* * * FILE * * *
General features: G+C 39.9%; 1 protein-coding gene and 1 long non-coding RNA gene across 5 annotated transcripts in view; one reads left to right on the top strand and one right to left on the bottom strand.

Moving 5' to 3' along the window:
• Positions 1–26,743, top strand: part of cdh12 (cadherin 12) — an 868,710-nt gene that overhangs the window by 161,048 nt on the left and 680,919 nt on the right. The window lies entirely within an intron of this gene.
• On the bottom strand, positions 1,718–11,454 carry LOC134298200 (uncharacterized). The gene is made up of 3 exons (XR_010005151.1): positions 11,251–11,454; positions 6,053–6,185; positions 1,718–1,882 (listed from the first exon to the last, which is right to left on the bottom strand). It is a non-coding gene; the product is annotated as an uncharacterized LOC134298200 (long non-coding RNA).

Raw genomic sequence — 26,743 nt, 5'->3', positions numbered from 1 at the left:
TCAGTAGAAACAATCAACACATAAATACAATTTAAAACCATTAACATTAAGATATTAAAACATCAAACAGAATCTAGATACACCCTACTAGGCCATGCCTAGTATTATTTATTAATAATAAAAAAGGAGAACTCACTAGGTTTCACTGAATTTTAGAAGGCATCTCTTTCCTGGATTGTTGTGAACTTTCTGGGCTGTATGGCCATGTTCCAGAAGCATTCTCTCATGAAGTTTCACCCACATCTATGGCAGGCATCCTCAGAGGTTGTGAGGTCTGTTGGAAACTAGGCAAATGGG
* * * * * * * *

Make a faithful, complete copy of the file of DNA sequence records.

General features: G+C 39.9%; 1 protein-coding gene and 1 long non-coding RNA gene across 5 annotated transcripts in view; one reads left to right on the top strand and one right to left on the bottom strand.

Moving 5' to 3' along the window:
• Positions 1–26,743, top strand: part of cdh12 (cadherin 12) — an 868,710-nt gene that overhangs the window by 161,048 nt on the left and 680,919 nt on the right. The window lies entirely within an intron of this gene.
• On the bottom strand, positions 1,718–11,454 carry LOC134298200 (uncharacterized). The gene is made up of 3 exons (XR_010005151.1): positions 11,251–11,454; positions 6,053–6,185; positions 1,718–1,882 (listed from the first exon to the last, which is right to left on the bottom strand). It is a non-coding gene; the product is annotated as an uncharacterized LOC134298200 (long non-coding RNA).

Raw genomic sequence — 26,743 nt, 5'->3', positions numbered from 1 at the left:
TCAGTAGAAACAATCAACACATAAATACAATTTAAAACCATTAACATTAAGATATTAAAACATCAAACAGAATCTAGATACACCCTACTAGGCCATGCCTAGTATTATTTATTAATAATAAAAAAGGAGAACTCACTAGGTTTCACTGAATTTTAGAAGGCATCTCTTTCCTGGATTGTTGTGAACTTTCTGGGCTGTATGGCCATGTTCCAGAAGCATTCTCTCATGAAGTTTCACCCACATCTATGGCAGGCATCCTCAGAGGTTGTGAGGTCTGTTGGAAACTAGGCAAATGGG